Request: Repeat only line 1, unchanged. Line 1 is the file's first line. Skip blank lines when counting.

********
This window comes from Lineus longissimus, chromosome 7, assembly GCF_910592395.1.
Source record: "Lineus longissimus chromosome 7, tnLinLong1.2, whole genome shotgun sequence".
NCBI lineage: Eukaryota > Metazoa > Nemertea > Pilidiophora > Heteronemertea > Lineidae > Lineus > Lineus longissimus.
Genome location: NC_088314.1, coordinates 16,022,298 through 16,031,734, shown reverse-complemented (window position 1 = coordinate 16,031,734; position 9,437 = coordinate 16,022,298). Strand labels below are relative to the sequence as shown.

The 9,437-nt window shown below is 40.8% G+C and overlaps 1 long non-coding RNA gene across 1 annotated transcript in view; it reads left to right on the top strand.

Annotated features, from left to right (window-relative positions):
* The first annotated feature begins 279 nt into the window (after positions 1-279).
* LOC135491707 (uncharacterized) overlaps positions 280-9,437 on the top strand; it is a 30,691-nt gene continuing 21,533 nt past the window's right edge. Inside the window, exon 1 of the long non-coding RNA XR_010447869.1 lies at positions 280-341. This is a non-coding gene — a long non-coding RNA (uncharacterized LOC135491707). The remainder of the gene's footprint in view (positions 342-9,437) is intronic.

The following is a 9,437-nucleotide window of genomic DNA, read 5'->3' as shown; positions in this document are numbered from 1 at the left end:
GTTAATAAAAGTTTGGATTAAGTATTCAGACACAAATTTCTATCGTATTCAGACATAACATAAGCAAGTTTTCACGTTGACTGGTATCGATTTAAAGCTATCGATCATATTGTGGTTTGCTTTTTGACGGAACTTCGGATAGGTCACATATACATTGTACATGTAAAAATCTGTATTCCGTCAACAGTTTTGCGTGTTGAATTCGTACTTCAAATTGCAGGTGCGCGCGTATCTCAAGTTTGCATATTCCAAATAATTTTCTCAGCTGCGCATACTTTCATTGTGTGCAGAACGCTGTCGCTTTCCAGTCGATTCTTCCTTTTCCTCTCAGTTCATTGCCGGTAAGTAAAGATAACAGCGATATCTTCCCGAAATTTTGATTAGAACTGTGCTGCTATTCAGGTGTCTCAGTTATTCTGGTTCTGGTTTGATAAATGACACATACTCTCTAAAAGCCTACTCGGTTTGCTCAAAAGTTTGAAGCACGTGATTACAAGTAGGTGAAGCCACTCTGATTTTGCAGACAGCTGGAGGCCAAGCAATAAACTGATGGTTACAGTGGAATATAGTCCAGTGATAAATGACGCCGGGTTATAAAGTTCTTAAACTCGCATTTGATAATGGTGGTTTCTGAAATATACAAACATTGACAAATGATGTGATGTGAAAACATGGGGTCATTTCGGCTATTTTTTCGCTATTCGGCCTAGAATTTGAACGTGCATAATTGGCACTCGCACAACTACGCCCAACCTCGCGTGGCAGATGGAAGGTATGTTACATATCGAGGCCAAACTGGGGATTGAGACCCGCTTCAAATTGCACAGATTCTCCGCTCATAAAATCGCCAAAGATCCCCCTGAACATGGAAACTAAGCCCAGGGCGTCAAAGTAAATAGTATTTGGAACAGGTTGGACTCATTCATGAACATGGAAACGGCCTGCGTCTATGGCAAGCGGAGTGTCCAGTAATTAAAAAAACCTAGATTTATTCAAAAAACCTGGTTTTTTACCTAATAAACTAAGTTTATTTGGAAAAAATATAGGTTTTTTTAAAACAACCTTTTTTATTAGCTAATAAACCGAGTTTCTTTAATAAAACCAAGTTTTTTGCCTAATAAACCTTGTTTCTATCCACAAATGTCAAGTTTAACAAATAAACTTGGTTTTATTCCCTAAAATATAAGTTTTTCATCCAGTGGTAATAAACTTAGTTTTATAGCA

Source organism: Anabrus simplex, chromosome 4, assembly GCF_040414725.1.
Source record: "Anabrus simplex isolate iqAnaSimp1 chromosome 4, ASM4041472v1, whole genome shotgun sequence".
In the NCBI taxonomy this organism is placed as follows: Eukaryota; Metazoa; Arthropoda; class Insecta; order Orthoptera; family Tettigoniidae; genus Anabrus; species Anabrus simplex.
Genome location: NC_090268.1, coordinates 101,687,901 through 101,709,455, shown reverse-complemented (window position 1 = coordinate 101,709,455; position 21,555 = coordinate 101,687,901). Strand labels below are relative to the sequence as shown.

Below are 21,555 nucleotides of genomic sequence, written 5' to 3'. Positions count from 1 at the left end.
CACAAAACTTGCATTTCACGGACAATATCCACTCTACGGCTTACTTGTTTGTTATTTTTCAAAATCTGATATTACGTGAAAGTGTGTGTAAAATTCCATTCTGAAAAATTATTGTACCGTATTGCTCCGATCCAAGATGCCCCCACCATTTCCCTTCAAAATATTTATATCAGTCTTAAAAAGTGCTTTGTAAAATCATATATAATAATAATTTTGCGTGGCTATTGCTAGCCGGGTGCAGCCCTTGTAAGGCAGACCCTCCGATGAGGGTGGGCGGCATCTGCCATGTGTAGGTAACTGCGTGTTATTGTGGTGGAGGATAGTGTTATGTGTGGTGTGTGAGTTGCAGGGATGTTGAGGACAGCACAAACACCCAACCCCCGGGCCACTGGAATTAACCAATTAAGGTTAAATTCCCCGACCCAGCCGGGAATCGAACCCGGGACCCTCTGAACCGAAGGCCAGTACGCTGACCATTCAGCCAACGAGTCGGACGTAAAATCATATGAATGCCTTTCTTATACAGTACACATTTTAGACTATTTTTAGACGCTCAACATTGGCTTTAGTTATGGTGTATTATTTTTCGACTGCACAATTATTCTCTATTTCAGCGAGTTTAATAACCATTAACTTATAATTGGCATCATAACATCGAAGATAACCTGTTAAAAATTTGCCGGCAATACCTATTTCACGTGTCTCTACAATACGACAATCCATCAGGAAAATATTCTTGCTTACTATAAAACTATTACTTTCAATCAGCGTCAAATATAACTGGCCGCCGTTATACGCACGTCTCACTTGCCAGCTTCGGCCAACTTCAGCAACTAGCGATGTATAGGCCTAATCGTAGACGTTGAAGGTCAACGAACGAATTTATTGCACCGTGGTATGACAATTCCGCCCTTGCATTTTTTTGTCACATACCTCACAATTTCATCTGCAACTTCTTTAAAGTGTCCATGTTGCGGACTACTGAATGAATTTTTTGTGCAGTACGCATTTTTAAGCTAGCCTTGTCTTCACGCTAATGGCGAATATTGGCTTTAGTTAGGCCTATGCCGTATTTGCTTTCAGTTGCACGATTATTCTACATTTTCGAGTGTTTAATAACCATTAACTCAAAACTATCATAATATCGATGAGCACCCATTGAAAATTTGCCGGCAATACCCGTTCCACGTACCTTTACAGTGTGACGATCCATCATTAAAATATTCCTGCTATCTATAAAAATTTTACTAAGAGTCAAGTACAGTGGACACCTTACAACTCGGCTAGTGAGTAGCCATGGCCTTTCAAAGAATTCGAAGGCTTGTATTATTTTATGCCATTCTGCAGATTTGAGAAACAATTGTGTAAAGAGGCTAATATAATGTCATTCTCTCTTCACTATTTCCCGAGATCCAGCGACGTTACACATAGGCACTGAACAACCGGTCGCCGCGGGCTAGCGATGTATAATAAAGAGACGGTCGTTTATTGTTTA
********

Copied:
This window comes from Lineus longissimus, chromosome 7, assembly GCF_910592395.1.